Sara Caracristi

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Awhile back when we were shooting Jenna Greenberg's textile studio, she told us we absolutely must visit her friend Sara's studio in the Mill Arts building. So when Sara Caracristi invited us over to check it out, we were seriously excited. We're huge fans of her paintings, and having a glimpse into an artist's creative process is très cool. With a new solo show (the largest to date) at the Terence Robert Gallery, we caught up with her as she was putting finishing touches on a series of paintings before she heading out to Ottawa. We first have to tell you how incredibly kind Sara and her partner Marcel are. They made us feel right at home in the studio as we snapped away offering us coffee and homemade molasses cookies.

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"I am inspired by people watching," explained Sara, "and how people act and react within public spaces." She begins with a photograph usually taken from parking garages and balconies, wherever she can get above a crowd. Her latest series draws visuals from the Toronto Eaton Centre and Nathan Phillips Square. She then sifts through the images and choose the characters and groups that she likes, sometimes collaging multiple images together and working from that. "My paintings allow the viewer freedom to meander, making connections and narratives between the groupings and individuals," said Sara. By painting with acrylic and water based varnishes, her paintings have a tile like quality to them because of the multiple layers of varnish glazes.

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Most people associate the arts scene with James Street North. It's exciting to know you can afford amazing work spaces in less central areas. After moving from Halifax to Hamilton two years ago, Sara decided she needed a separate space from her home to paint. After looking at the Studios at Hotel Hamilton, she got in touch with the Imperial Cotton Center for the Arts and they suggested the studios at 270 Sherman. Three weeks later she moved right in. "The studio space I chose is in the Mill Arts building, located in the courtyard of the main building complex," explained Sara, "The building has eight spaces with a common area and kitchen, and a shared large sink for cleaning brushes." With tall ceilings and windows, the space is airy and flooded with natural light. And with the fairly open work space, she's become good friends with the fellow artists.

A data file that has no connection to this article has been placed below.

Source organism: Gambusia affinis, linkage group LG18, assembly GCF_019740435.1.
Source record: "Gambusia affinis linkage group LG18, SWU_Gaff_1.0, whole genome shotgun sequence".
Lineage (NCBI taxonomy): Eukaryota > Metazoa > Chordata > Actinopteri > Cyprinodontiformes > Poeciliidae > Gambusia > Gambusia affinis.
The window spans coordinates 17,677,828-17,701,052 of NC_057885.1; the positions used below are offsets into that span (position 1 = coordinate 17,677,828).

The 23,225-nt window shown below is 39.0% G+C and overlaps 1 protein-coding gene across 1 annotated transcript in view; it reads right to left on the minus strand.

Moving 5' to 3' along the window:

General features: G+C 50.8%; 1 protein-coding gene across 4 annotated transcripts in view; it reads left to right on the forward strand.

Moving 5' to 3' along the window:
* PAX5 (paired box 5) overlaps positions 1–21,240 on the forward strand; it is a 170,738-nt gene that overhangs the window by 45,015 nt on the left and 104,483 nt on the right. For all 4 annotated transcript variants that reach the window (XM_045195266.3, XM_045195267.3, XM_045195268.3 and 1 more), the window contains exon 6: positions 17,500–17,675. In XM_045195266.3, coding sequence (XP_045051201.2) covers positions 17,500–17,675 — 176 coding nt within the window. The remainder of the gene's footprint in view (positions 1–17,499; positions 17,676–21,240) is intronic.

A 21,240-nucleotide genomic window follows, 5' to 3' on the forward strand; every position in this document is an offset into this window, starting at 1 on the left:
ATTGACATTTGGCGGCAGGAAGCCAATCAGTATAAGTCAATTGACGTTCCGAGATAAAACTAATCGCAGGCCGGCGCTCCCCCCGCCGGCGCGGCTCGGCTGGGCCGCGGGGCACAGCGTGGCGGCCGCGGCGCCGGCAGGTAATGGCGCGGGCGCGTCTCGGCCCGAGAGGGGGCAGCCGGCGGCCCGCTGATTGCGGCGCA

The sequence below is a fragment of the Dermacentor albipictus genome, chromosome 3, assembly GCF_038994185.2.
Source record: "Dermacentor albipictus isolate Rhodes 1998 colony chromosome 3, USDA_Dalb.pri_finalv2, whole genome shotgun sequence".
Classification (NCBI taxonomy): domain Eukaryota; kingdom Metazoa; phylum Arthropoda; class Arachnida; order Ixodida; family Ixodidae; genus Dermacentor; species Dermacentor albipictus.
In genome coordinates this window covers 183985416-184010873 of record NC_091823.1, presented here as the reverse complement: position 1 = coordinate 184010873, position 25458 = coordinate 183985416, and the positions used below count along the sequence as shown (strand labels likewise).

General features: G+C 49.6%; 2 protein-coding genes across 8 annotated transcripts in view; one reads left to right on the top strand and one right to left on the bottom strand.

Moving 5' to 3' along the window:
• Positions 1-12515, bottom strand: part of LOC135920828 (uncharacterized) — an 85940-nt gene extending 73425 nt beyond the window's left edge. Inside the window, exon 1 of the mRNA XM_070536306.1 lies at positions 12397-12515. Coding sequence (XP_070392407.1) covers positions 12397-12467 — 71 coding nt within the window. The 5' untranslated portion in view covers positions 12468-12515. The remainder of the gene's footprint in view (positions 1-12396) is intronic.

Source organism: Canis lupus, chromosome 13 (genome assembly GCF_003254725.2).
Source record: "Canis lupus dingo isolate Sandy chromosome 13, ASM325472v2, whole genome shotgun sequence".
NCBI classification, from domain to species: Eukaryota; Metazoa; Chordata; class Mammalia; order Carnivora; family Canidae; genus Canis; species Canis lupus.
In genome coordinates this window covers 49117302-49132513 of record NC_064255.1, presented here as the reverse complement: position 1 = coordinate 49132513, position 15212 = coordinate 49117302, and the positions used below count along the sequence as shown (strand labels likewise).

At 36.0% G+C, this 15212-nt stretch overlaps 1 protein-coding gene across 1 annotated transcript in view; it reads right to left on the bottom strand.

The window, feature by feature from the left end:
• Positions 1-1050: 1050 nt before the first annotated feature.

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We've been talking a lot about doing what you love. Finding a career that suits you, or even a job you like is tough enough so to meet someone like Sara who does what she loves everyday is such a great inspiration. We were recently offered this advice -- find something you would do for free, and then find a way to get paid to do it. This way your work will never feel like a job. We saw a TED talk awhile ago by the great Elizabeth Gilbert entitled Nurturing Creativity. She talked about the reaction she had when she would tell people she wanted to be a writer. We think anyone who is going into a creative field be it a writer, musician, or painter will surely face some hard pressing questions but Sara really offers a lot of inspiration. Not only is she talented and respected, but both she and her partner are making a living through art and we celebrate her for that.

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Above, Sara's inspiration board

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While Sara keeps the space clean and bright, she surrounds herself with art books, a few fun objects and lots of paint. We also spotted a few of Marcel's doodles around the studio (see them here on his blog). "I have subscriptions to both Canadian Art and Bordercrossings," enthused Sara, "I also really enjoy New American Painters, although it's more of a book than a magazine."

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Sara's exhibition Inside Out is on from March 4th - 21st at the Terence Robert Gallery in Ottawa. You can see her show online here.